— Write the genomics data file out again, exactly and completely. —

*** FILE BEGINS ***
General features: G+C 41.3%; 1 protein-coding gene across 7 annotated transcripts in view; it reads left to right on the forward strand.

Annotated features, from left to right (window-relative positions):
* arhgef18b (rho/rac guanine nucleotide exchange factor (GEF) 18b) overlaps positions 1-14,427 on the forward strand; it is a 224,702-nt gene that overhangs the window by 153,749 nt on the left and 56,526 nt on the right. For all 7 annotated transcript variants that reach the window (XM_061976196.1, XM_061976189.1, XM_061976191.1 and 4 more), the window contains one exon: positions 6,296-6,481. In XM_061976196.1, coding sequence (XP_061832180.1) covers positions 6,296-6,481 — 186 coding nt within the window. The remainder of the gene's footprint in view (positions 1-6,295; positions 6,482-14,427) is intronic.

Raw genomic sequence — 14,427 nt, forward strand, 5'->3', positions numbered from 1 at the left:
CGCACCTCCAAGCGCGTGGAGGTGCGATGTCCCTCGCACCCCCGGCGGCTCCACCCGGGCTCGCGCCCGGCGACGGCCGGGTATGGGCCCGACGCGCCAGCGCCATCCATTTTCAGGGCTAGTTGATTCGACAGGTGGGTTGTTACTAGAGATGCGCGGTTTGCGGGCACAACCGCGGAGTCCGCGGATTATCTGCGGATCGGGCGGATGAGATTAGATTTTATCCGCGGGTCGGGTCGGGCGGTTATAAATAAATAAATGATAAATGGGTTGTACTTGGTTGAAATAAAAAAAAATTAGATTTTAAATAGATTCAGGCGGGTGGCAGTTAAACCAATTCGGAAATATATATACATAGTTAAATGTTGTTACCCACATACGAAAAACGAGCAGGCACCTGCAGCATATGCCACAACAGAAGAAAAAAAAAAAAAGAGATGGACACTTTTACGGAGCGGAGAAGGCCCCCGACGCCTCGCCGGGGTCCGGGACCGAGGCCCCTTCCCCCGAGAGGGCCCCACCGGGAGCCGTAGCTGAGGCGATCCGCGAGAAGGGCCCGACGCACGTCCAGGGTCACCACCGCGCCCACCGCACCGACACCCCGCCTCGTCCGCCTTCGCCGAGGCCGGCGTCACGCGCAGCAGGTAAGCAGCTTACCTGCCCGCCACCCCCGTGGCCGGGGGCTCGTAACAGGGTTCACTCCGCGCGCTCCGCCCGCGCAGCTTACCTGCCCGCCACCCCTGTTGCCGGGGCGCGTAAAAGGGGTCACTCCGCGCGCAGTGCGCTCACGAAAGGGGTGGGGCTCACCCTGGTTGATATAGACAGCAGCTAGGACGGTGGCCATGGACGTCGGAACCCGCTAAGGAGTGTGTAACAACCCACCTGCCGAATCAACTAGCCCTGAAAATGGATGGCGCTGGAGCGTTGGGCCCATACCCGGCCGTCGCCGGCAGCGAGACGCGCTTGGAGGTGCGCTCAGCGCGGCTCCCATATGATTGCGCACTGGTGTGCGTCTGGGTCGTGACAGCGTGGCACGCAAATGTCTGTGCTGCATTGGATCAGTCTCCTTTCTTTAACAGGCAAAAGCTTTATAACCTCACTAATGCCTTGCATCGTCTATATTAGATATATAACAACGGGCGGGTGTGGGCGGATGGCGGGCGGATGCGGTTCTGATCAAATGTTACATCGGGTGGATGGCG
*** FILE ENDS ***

General features: G+C 41.3%; 1 protein-coding gene across 7 annotated transcripts in view; it reads left to right on the forward strand.

Annotated features, from left to right (window-relative positions):
* arhgef18b (rho/rac guanine nucleotide exchange factor (GEF) 18b) overlaps positions 1-14,427 on the forward strand; it is a 224,702-nt gene that overhangs the window by 153,749 nt on the left and 56,526 nt on the right. For all 7 annotated transcript variants that reach the window (XM_061976196.1, XM_061976189.1, XM_061976191.1 and 4 more), the window contains one exon: positions 6,296-6,481. In XM_061976196.1, coding sequence (XP_061832180.1) covers positions 6,296-6,481 — 186 coding nt within the window. The remainder of the gene's footprint in view (positions 1-6,295; positions 6,482-14,427) is intronic.

Raw genomic sequence — 14,427 nt, forward strand, 5'->3', positions numbered from 1 at the left:
CGCACCTCCAAGCGCGTGGAGGTGCGATGTCCCTCGCACCCCCGGCGGCTCCACCCGGGCTCGCGCCCGGCGACGGCCGGGTATGGGCCCGACGCGCCAGCGCCATCCATTTTCAGGGCTAGTTGATTCGACAGGTGGGTTGTTACTAGAGATGCGCGGTTTGCGGGCACAACCGCGGAGTCCGCGGATTATCTGCGGATCGGGCGGATGAGATTAGATTTTATCCGCGGGTCGGGTCGGGCGGTTATAAATAAATAAATGATAAATGGGTTGTACTTGGTTGAAATAAAAAAAAATTAGATTTTAAATAGATTCAGGCGGGTGGCAGTTAAACCAATTCGGAAATATATATACATAGTTAAATGTTGTTACCCACATACGAAAAACGAGCAGGCACCTGCAGCATATGCCACAACAGAAGAAAAAAAAAAAAAGAGATGGACACTTTTACGGAGCGGAGAAGGCCCCCGACGCCTCGCCGGGGTCCGGGACCGAGGCCCCTTCCCCCGAGAGGGCCCCACCGGGAGCCGTAGCTGAGGCGATCCGCGAGAAGGGCCCGACGCACGTCCAGGGTCACCACCGCGCCCACCGCACCGACACCCCGCCTCGTCCGCCTTCGCCGAGGCCGGCGTCACGCGCAGCAGGTAAGCAGCTTACCTGCCCGCCACCCCCGTGGCCGGGGGCTCGTAACAGGGTTCACTCCGCGCGCTCCGCCCGCGCAGCTTACCTGCCCGCCACCCCTGTTGCCGGGGCGCGTAAAAGGGGTCACTCCGCGCGCAGTGCGCTCACGAAAGGGGTGGGGCTCACCCTGGTTGATATAGACAGCAGCTAGGACGGTGGCCATGGACGTCGGAACCCGCTAAGGAGTGTGTAACAACCCACCTGCCGAATCAACTAGCCCTGAAAATGGATGGCGCTGGAGCGTTGGGCCCATACCCGGCCGTCGCCGGCAGCGAGACGCGCTTGGAGGTGCGCTCAGCGCGGCTCCCATATGATTGCGCACTGGTGTGCGTCTGGGTCGTGACAGCGTGGCACGCAAATGTCTGTGCTGCATTGGATCAGTCTCCTTTCTTTAACAGGCAAAAGCTTTATAACCTCACTAATGCCTTGCATCGTCTATATTAGATATATAACAACGGGCGGGTGTGGGCGGATGGCGGGCGGATGCGGTTCTGATCAAATGTTACATCGGGTGGATGGCG